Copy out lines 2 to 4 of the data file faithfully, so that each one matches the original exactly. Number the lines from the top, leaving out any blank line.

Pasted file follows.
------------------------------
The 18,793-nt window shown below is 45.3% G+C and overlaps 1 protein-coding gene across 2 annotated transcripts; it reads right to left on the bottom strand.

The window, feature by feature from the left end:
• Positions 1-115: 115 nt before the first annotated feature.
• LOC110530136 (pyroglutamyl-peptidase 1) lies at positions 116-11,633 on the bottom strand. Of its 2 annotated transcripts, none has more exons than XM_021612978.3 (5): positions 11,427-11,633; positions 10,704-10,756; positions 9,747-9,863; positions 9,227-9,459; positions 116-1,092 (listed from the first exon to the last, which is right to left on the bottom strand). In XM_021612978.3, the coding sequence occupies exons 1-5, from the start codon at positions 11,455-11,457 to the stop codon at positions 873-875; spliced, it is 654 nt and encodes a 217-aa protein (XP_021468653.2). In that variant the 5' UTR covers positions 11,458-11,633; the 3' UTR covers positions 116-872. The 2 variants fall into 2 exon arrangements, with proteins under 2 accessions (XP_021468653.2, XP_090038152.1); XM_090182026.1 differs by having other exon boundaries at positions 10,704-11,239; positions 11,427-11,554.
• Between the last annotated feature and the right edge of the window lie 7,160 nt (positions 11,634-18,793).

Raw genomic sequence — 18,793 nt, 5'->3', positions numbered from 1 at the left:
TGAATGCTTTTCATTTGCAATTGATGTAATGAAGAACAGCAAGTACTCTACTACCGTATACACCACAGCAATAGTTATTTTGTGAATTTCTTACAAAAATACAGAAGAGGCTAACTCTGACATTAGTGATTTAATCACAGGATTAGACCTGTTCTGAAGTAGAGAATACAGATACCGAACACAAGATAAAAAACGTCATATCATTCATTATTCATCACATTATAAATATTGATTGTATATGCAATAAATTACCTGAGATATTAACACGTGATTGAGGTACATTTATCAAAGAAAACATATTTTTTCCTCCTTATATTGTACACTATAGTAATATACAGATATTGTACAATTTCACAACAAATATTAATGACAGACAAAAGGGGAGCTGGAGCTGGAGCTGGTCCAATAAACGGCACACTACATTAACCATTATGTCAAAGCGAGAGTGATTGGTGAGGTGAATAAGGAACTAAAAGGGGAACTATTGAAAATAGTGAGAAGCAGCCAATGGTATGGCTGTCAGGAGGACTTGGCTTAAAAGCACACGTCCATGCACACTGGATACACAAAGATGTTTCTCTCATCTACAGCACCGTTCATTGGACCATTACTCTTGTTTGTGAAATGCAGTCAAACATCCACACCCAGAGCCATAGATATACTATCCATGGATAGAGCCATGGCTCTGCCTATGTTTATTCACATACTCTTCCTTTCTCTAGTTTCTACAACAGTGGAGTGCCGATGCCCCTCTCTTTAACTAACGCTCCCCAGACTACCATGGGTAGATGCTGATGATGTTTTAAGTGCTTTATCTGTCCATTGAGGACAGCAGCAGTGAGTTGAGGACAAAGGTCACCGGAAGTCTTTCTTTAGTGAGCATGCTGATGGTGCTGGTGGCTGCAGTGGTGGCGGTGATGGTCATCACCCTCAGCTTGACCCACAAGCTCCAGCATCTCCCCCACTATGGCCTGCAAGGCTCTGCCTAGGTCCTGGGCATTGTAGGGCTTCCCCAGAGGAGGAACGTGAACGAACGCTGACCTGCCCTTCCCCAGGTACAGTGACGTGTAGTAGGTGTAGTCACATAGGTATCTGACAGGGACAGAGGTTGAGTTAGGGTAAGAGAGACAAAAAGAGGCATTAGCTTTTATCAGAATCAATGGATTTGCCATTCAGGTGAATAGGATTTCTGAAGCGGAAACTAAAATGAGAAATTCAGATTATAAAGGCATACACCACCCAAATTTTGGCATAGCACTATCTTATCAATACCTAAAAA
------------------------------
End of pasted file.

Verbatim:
The window, feature by feature from the left end:
• Positions 1-115: 115 nt before the first annotated feature.
• LOC110530136 (pyroglutamyl-peptidase 1) lies at positions 116-11,633 on the bottom strand. Of its 2 annotated transcripts, none has more exons than XM_021612978.3 (5): positions 11,427-11,633; positions 10,704-10,756; positions 9,747-9,863; positions 9,227-9,459; positions 116-1,092 (listed from the first exon to the last, which is right to left on the bottom strand). In XM_021612978.3, the coding sequence occupies exons 1-5, from the start codon at positions 11,455-11,457 to the stop codon at positions 873-875; spliced, it is 654 nt and encodes a 217-aa protein (XP_021468653.2). In that variant the 5' UTR covers positions 11,458-11,633; the 3' UTR covers positions 116-872. The 2 variants fall into 2 exon arrangements, with proteins under 2 accessions (XP_021468653.2, XP_090038152.1); XM_090182026.1 differs by having other exon boundaries at positions 10,704-11,239; positions 11,427-11,554.